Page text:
The BECS was something I’d always heard about. The restaurant is famous for Royal Thai Cuisine (think anti-fusion Thai cooking, completely traditional and layered). The cooking school here is widely considered to be THE place to study traditional Thai cuisine… sure the experience is a bit canned and not as rustic as diving into the back of a street stall location and learning to cook the floor of someone’s home. But for most this experience will do.
I arrived early in the morning, maybe too early for me personally at 8:15am. Thankfully the school is easily accessed by BTS (Skytrain station Surasak) so you can avoid the morning commuters and terrible Bangkok traffic. I took the opportunity to check out our the space. The restaurant itself is amazing, with a classic, subtle look that’s not overly garish or dated as some “Royal Thai” restaurants tend to be.
Equally impressive is the environment in which the cooking classes take place.
We had brief introductions and then re-boarded the BTS to head one station down to the Bang Rak fresh foods market. The market was familiar to me, but is a great bonus for those who haven’t lived in Thailand before or those not intimately familiar with Thai ingredients, spices, and produce.
The instructors walked us around the market, first showing us the various Thai and Southeast Asian Fruits.
Then we dove deeper into the back alley market in search of the fresh fish and shrimp we’d need for our dishes. It was amazingly dirty and dingy, but more impressive was the lack of smells…this fish was fresher than the seafood section at the more sanitized Carrefour.
Next up was Thai herbs and spices. The showed us the difference between Galangal and Ginger and explained when you’d use both in different cuisines (not interchangeable for Royal Thai cooking).
It was amazing what all you could get in the market if you knew where to look. There was a station with a man and a giant mortar and pestle grinding up fresh curries, people making fresh noodles, and even a place with fresh coconut shavings (no canned coconut milk for our curry
Before we left we were treated to a traditional Thai Iced Coffee in a bag. With the extra punch of caffeine we were ready to head back to the school and get to the business of making dishes.
First up was Keang Ka-Ree Kai (yellow curry). To be honest I was overly familiar with green and red varieties before coming to Thailand. You’d think Penang curry would be a national dish with the frequency it’s served Stateside, but I honestly haven’t seen a Thai person ever order the dish when dining out. I hadn’t sampled the yellow curry so much and I have no idea why. The flavors were familiar with a subtlety Penang is missing.
This wasn’t a simple premade curry paste, add water and stir operation. We had to man the mortar and pestle and grind away. After a brief demonstration from the master chef we went to the kitchens to prepare our own (this is how the classes operate – view a dish being prepared, sample it, then make your own). Be prepared before attending this class for lots of grinding action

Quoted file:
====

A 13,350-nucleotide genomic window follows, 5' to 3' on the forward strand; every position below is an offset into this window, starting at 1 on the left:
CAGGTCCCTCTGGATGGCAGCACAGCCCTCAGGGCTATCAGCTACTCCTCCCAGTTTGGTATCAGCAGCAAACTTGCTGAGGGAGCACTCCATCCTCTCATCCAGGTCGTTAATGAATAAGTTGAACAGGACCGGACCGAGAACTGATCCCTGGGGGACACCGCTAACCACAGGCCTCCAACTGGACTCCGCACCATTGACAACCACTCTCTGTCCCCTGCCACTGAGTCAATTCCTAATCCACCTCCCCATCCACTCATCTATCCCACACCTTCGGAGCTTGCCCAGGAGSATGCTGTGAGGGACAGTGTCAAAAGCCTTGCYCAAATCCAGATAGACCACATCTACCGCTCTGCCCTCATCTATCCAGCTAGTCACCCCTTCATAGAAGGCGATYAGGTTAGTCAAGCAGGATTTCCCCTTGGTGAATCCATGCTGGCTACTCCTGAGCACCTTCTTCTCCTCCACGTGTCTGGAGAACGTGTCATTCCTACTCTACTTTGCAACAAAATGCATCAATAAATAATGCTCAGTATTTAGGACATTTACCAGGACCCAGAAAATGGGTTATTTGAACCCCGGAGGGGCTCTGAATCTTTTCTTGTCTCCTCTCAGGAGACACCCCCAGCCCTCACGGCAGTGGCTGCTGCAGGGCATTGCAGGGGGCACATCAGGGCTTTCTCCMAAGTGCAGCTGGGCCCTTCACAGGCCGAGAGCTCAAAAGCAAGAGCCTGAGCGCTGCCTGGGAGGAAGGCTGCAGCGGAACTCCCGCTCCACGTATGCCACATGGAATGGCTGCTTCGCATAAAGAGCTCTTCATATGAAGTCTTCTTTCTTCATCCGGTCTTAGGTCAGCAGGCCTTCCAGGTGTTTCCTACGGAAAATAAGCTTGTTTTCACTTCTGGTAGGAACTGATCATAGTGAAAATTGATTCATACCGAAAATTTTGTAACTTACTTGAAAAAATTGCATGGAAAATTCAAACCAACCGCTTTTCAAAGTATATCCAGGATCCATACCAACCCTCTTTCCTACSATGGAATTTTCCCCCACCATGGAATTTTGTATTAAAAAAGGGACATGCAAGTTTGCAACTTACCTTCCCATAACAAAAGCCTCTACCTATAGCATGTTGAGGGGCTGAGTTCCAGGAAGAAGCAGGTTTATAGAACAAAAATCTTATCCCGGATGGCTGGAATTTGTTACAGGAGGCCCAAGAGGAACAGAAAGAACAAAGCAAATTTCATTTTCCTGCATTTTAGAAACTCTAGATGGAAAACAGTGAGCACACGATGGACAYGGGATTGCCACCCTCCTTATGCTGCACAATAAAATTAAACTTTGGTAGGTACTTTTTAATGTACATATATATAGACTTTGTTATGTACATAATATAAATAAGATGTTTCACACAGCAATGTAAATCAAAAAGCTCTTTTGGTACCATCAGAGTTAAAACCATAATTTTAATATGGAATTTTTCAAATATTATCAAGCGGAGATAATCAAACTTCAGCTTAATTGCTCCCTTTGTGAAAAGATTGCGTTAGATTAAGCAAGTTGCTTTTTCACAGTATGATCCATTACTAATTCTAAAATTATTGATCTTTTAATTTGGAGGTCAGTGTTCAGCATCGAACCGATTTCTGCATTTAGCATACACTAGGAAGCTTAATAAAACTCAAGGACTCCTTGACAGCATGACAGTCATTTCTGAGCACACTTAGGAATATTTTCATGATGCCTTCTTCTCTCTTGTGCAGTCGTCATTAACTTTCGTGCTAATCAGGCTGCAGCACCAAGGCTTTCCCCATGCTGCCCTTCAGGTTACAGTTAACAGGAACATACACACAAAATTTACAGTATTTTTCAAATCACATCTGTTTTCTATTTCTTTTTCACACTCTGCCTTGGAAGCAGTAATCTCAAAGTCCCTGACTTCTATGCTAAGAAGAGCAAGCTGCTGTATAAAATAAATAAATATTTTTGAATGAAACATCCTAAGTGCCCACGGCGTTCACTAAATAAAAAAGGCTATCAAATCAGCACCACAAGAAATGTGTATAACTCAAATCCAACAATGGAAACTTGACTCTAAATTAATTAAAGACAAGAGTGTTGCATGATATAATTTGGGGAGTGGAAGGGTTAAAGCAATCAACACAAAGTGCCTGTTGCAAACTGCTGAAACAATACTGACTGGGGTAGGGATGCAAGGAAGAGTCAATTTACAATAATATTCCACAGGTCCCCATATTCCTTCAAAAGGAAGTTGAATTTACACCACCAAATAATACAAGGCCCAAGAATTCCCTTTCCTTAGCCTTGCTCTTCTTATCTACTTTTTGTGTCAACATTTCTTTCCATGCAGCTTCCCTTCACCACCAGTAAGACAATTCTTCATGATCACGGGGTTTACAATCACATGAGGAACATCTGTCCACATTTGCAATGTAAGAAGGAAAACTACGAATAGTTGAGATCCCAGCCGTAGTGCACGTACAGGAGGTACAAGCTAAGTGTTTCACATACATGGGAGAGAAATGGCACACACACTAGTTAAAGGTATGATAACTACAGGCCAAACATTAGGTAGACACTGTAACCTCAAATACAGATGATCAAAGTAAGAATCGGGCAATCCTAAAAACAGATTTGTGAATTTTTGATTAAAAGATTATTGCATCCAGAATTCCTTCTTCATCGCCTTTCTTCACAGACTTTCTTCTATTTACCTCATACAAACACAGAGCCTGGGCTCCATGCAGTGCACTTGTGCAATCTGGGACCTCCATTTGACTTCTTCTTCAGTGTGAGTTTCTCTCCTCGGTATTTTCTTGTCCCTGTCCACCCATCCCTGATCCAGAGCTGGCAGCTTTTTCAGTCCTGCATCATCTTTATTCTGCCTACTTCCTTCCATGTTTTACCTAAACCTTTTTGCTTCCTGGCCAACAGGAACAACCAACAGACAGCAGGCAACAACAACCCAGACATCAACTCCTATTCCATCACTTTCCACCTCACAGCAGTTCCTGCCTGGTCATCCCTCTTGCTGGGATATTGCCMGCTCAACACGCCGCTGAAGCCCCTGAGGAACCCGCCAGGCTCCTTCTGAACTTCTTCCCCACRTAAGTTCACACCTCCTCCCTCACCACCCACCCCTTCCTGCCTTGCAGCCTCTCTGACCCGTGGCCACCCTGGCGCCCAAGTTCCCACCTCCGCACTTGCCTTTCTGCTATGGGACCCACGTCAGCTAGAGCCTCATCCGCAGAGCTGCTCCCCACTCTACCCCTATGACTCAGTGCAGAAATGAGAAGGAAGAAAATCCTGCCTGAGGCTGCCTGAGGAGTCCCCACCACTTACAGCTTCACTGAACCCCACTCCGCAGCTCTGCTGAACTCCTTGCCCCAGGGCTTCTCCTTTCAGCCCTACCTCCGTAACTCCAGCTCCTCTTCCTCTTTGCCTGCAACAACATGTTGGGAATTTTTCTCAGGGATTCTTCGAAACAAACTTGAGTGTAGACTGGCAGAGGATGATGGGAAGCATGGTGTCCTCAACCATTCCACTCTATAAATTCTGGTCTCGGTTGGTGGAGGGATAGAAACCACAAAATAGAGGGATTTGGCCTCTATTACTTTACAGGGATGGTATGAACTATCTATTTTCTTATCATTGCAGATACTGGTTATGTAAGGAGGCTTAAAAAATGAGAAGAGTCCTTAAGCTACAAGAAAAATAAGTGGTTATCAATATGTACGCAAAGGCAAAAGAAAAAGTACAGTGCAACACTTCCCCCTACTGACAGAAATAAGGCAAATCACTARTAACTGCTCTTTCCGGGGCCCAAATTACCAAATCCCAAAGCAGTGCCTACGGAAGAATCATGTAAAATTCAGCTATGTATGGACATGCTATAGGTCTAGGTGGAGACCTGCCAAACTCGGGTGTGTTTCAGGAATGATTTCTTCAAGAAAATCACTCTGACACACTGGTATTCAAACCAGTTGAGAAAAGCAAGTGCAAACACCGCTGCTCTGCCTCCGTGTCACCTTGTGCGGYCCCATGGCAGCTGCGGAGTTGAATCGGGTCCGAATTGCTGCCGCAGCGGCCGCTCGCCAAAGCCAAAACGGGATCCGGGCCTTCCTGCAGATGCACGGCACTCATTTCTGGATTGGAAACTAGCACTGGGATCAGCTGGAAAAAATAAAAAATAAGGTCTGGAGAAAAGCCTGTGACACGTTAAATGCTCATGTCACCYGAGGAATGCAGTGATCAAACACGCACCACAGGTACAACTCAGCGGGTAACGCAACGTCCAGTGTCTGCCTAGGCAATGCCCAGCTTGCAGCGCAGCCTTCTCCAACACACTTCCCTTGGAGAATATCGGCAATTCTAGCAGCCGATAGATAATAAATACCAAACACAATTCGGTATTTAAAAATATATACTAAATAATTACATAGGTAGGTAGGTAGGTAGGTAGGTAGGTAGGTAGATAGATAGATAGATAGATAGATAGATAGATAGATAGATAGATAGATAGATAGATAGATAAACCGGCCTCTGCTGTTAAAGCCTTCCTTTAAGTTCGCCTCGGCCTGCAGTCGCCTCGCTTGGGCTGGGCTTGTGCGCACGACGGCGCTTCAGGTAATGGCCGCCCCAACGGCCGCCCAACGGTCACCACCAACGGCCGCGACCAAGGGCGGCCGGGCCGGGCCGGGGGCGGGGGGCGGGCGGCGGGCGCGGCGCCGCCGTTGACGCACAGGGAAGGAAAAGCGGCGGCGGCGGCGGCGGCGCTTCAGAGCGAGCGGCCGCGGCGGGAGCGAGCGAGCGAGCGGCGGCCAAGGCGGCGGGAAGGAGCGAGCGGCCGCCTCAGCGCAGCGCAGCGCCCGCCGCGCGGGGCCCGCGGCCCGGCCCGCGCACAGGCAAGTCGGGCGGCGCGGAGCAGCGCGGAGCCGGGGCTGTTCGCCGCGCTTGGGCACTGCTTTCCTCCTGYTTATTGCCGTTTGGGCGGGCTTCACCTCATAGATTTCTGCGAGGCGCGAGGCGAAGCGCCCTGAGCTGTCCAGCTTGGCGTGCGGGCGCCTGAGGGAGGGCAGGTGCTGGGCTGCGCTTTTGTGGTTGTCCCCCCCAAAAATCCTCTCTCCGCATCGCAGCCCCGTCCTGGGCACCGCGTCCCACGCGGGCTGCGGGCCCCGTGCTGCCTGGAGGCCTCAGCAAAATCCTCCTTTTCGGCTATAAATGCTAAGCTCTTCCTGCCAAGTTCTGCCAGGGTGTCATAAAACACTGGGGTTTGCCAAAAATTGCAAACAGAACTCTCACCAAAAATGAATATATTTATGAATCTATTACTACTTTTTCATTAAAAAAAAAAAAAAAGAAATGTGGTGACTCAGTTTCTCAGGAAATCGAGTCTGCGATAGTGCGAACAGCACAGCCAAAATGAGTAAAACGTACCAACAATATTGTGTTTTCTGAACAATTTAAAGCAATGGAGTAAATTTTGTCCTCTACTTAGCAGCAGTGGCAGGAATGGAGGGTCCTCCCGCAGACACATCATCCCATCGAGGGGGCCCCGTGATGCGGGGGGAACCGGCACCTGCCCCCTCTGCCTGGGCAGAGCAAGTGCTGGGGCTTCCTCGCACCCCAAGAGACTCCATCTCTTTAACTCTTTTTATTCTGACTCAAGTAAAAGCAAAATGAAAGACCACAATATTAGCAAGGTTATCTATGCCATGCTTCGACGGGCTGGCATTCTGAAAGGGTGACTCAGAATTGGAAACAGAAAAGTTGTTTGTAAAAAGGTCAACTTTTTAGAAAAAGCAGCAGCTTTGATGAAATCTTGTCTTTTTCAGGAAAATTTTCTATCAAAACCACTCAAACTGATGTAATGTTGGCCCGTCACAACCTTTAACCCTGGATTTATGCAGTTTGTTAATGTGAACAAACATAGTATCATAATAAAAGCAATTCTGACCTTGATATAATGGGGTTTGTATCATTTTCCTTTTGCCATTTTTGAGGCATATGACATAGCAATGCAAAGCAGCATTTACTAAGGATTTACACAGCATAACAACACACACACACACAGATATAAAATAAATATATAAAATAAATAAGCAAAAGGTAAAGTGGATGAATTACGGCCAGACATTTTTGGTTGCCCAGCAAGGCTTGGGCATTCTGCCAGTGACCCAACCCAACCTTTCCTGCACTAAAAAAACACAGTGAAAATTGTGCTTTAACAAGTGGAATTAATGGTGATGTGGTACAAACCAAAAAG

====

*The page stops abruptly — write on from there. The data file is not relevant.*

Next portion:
Next up came the Plaa Phaow Bai Tong (Grilled or Baked Fish in Banana Leaf). We used fresh cuts of Sea Bass for this dish. Again we were back to work with the mortar, grinding up lemongrass, galangal, garlic and coriander root for a paste to coat the fish in. It wasn’t the prettiest dish to look at, but man was it full of flavor. With the extra chili dipping sauce this dish will make you the toast of any dinner party.
The third dish had us cooking with the Wok. We made Koong Saam Rod (Spicy, Sweet & Sour Stir-Fried Prawns). The description is woefully incomplete though as other ingredients joined the prawns such as longan berries, pineapple, bell peppers, and sweet onion. This dish was full of flavor but also one of the most accessible dishes taught. I think you could easily serve this to a less adventurous friend to introduce a basic Thai dish without scaring them off with lots of heat and spice.
Last up is one of my favorite hot day lunch snacks – Yam Nua (Thai Beef salad). This dish is the easiest to prepare and cook, but you have to watch out for those tiny “bird’s eye chilies” (you don’t want to know the Thai name for these guys). This is a refreshing dish perfect for warm afternoons in a tropical climate. (Picture actually from a dinner party here in Singapore and not from cooking school).
With my arm stronger from beating down 4 different pastes it was time to enjoy the fruits of our labor. All the dishes were familiar yet fresh and new. The ingredients taught here are a bit more labor and ingredient intensive than what you’ll find on most street corners around town, but reward the extra effort with an elevated, complex dish that’ll impress even the Bangkok locals.
After completing the last dish and sampling our plates we were presented with gift bags. We received a complimentary Blue Elephant apron, diploma, all the recipes made that day, and a goodie box of tea/curries/spices/etc. All in all a pretty good value for 2500 THB.
If you’re new to Thailand I’d highly suggest the morning course. This way you can get down to the market and see how to select and find the ingredients. If you’ve living in Asia for any amount of time the afternoon course might be more your speed as they drop the market and teach a bonus dessert dish. They teach a different four dishes every day of the week so look into a package deal if you think you’d like to learn more.
Blue Elephant Cooking School
Blue Elephant Building
233 South Sathorn Road, Kwaeng Yannawa, Khet Sathorn, Bangkok 10120, Thailand
Tel: +66 (2) 673 9353, +66 (2) 6739354, +66 (2) 6739356
Fax: +66 (2) 673 9355
Bonus PicsTwo of our cooking instructors